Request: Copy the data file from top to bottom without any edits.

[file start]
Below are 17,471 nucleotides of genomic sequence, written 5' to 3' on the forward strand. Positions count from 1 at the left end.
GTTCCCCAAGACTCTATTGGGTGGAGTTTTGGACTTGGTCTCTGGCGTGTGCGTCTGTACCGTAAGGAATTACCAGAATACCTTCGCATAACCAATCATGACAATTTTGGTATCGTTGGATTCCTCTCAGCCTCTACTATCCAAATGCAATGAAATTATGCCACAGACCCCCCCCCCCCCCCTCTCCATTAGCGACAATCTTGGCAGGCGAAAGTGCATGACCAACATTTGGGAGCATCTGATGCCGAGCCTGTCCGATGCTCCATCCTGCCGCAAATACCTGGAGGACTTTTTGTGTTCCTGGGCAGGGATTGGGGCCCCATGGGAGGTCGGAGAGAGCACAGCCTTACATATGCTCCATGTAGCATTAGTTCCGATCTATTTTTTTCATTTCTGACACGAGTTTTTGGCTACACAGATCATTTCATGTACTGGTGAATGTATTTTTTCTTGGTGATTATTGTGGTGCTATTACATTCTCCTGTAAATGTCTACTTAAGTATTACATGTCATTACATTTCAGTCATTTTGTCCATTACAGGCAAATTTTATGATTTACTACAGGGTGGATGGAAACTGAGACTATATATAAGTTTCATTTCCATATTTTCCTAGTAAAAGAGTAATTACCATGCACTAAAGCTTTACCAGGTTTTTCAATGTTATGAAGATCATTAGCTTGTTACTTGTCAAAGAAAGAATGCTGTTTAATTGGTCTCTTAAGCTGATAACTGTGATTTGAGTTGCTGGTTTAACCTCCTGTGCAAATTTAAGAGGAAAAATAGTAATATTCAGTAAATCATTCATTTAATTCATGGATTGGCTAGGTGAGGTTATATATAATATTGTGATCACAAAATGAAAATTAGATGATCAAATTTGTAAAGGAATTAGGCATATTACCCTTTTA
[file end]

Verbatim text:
Below are 17,471 nucleotides of genomic sequence, written 5' to 3' on the forward strand. Positions count from 1 at the left end.
GTTCCCCAAGACTCTATTGGGTGGAGTTTTGGACTTGGTCTCTGGCGTGTGCGTCTGTACCGTAAGGAATTACCAGAATACCTTCGCATAACCAATCATGACAATTTTGGTATCGTTGGATTCCTCTCAGCCTCTACTATCCAAATGCAATGAAATTATGCCACAGACCCCCCCCCCCCCCCTCTCCATTAGCGACAATCTTGGCAGGCGAAAGTGCATGACCAACATTTGGGAGCATCTGATGCCGAGCCTGTCCGATGCTCCATCCTGCCGCAAATACCTGGAGGACTTTTTGTGTTCCTGGGCAGGGATTGGGGCCCCATGGGAGGTCGGAGAGAGCACAGCCTTACATATGCTCCATGTAGCATTAGTTCCGATCTATTTTTTTCATTTCTGACACGAGTTTTTGGCTACACAGATCATTTCATGTACTGGTGAATGTATTTTTTCTTGGTGATTATTGTGGTGCTATTACATTCTCCTGTAAATGTCTACTTAAGTATTACATGTCATTACATTTCAGTCATTTTGTCCATTACAGGCAAATTTTATGATTTACTACAGGGTGGATGGAAACTGAGACTATATATAAGTTTCATTTCCATATTTTCCTAGTAAAAGAGTAATTACCATGCACTAAAGCTTTACCAGGTTTTTCAATGTTATGAAGATCATTAGCTTGTTACTTGTCAAAGAAAGAATGCTGTTTAATTGGTCTCTTAAGCTGATAACTGTGATTTGAGTTGCTGGTTTAACCTCCTGTGCAAATTTAAGAGGAAAAATAGTAATATTCAGTAAATCATTCATTTAATTCATGGATTGGCTAGGTGAGGTTATATATAATATTGTGATCACAAAATGAAAATTAGATGATCAAATTTGTAAAGGAATTAGGCATATTACCCTTTTA